Erynn Brook
@ErynnBrook 1 year, 11 months ago 1895 views

For a while I worked in the maker space at the university library and one my favorite things to do was troll “business bro” students.

They’d come in and look around, and you can always tell it’s them cause they wear blazers all the dam time. I’d watch them look around and finally ask if they needed help.

“Oh maybe, I don’t know if you can help me. I’m looking for... *hushed voice* ... a coder.”
“Oh yeah?” I’d murmur, matching their tone and seriousness. “We do coding tutorials, no worries, everyone starts somewhere, here let me pull up the tutor schedule...”

“Heh, no, no. I’m looking for a serious coder... for a business project.” They’d answer, suddenly puffing up.
“Ahh.” I’d nod solemnly. “Well, what kind of coder? I may have one in the back.”

“A good one.” They’d day, usually pulling up a chair.

“Yes but, what coding language?”

“Oh well I don’t know, that’s up to them.” They’d wave dismissively with one hand.
I’d nod again, pretending to take notes. “A good coder. I see. Well it depends on what you need...”

“It’s an APP!” (It’s always an app)

Sometimes I’d let them launch into their pitch, sometimes I’d cut them off.

Either way I’d say: “I see, and the salary you’re offering?”
This always got blank stares.

“What? No this is like a start-up thing.”

I’d nod, still pretending to take notes. “I see, so you’re offering 50% of the company.”

They’d shake their heads and go “What? No. I mean we’ll see if it makes money, but this is a great idea!”
Me: “So you are providing the idea and you want a coder to build it all, trouble shoot, test, maintain, and you’re doing... what exactly?”

Business Bro: “I’ll be handling the business side of things.”

Me: “That’s great. So, what salary are you offering again?”
Business Bro: “look this is a really exciting idea and I need a great coder to work on it and help bring it to life.”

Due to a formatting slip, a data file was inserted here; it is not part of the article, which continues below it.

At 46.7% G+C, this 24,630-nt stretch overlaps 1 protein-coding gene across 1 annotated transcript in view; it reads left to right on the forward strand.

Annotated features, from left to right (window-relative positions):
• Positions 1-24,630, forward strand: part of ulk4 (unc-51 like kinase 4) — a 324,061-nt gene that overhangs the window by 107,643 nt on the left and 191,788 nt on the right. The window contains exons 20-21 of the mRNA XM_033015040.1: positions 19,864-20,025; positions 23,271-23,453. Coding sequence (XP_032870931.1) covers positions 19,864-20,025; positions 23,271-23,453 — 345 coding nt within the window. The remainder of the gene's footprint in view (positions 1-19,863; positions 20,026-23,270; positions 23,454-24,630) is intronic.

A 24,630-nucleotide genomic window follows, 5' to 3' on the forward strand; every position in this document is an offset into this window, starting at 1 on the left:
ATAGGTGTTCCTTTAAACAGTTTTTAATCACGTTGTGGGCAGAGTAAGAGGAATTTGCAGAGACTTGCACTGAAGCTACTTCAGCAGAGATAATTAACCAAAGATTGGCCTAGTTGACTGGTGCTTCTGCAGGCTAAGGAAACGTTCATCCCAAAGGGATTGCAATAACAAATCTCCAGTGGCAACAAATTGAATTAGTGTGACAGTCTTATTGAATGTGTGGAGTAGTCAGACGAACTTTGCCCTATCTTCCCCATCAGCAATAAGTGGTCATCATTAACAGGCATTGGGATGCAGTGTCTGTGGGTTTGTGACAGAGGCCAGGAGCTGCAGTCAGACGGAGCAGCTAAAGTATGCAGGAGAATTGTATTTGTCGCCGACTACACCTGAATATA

Me: *scratching stuff out on my fake notes* “Hold on, you said you needed a good coder when you came in. Now you need a great coder?”
Business Bro: “I’ve got an idea for an app and I need someone to build it. It’s gonna be great.”

Me: “That’s awesome, starting salary for a senior app developer is 80k plus benefits.”

BB: “What?”

Me: “I mean, it’s a very in-demand skill set.”
Business Bro: “I don’t have that kind of money, but this idea is a million dollar idea if I can get someone to build it. I just need to put my ideas together with a coding genius to make it happen.”

Me: *putting down fake notes* “coding genius...?”
Me: *staring hard at business bro* So let me get this straight. You have an idea for an app that you’re convinced will be successful but you need someone else to build it. So you’re bringing the idea.

BB: exactly!

Me: what makes you think coders don’t have their own ideas?
Business Bro: *silence*

Me: so I’ve got an opening on Wednesday at 2pm with our JavaScript tutor, I recommend starting there. Unless you’ve never played around with HTML/CSS?

BB:

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What are some things you should *NOT* do as an indie hacker?

I was recently on @ProductHunt Radio (
https://t.co/IuSMrZTaYG) where @Abadesi asked me this question about all sorts of challenges that founders face.

Here are a few of my thoughts…

@Abadesi Don't blindly follow advice without considering the context in which the advice was given (from who, to who, when, for what) and adapting it to fit your personal situation.

E.g. advice that works for a high-growth VC-funded startup might be disastrous to your indie business.

@Abadesi (This applies to any and all advice in life, btw, not just advice for how to start and run a company. It's almost never a good time to turn off your brain and blindly follow what others are saying.)

@Abadesi Don't equate being a founder with being an inventor. It's an analogy that can easily go too far.

You'll end up overvaluing and over-protecting your pet ideas. Or worse, you'll never come up with an idea at all, because you'll assume that it needs to be something completely new.

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